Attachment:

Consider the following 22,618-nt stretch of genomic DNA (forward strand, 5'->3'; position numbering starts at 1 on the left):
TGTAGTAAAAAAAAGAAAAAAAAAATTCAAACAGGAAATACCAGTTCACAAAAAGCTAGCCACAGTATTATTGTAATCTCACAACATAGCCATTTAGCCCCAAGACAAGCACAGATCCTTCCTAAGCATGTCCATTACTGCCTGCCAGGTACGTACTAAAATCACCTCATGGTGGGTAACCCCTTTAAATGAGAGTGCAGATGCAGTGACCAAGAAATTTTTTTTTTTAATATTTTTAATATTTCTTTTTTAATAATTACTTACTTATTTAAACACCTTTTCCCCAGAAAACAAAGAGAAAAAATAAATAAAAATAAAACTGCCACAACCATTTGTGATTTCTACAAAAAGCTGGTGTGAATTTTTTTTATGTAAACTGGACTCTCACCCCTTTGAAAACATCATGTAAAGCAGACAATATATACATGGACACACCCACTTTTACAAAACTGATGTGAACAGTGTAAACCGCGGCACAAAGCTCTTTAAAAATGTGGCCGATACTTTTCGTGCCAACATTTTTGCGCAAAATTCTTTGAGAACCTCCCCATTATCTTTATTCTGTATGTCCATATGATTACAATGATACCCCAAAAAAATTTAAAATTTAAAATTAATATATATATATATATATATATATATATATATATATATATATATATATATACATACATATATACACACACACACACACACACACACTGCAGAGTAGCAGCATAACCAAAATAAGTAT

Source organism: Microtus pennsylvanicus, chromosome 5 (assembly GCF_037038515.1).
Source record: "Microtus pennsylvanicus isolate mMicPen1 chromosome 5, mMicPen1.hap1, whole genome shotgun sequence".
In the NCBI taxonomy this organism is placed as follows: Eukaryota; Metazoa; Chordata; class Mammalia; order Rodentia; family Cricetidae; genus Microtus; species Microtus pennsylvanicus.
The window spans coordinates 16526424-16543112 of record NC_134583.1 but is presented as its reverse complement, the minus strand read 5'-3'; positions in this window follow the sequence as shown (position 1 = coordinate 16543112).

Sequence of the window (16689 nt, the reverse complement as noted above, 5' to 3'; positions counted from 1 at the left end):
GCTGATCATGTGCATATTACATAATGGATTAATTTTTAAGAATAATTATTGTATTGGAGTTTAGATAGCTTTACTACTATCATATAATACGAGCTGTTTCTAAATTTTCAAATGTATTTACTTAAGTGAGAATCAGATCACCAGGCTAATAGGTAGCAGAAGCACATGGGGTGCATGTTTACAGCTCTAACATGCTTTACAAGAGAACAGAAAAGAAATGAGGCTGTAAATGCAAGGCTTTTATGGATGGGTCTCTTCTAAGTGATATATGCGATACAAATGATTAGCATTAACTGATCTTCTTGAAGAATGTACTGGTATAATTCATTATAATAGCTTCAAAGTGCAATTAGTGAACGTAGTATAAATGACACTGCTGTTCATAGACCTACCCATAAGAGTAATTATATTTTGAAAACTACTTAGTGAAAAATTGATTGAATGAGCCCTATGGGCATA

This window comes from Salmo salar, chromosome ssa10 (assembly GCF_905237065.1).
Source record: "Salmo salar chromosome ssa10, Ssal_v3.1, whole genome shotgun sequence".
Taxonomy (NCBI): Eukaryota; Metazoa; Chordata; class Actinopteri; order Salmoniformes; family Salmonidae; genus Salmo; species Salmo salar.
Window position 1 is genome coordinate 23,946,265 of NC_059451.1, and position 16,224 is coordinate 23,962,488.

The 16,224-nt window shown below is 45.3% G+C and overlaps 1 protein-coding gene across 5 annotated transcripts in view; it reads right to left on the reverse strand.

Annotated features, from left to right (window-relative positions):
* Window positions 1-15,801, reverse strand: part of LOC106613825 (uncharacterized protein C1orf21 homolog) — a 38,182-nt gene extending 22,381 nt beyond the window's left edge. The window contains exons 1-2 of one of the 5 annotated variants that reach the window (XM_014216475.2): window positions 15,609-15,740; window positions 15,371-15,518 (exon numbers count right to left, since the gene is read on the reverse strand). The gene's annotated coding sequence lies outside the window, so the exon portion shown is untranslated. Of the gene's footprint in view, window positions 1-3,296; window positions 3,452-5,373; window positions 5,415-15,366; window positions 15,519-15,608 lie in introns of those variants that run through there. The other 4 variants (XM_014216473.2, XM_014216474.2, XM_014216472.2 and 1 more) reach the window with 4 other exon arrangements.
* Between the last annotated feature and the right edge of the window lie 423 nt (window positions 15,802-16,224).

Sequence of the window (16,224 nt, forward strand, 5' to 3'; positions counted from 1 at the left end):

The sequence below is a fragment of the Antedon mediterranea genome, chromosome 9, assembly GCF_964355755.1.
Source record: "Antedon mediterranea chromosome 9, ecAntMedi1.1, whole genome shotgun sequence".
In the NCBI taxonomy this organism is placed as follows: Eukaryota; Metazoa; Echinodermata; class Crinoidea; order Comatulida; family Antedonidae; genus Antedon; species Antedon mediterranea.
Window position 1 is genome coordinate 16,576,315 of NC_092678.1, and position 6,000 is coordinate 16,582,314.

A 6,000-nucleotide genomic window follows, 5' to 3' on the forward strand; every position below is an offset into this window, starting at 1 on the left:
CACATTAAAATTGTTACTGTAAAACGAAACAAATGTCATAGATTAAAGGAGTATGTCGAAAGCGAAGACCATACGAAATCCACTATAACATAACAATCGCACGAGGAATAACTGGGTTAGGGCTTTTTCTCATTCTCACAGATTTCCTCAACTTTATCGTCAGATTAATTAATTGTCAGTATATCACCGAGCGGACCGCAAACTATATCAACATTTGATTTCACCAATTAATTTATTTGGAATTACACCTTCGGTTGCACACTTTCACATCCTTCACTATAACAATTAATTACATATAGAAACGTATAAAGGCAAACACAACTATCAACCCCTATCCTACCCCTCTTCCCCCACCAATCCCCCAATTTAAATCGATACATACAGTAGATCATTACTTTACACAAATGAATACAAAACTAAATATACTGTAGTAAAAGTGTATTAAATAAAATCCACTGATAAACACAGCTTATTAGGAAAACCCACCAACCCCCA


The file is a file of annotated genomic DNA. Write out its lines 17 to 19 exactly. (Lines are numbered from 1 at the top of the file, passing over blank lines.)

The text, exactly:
Sequence of the window (16,224 nt, forward strand, 5' to 3'; positions counted from 1 at the left end):

The sequence below is a fragment of the Antedon mediterranea genome, chromosome 9, assembly GCF_964355755.1.
Source record: "Antedon mediterranea chromosome 9, ecAntMedi1.1, whole genome shotgun sequence".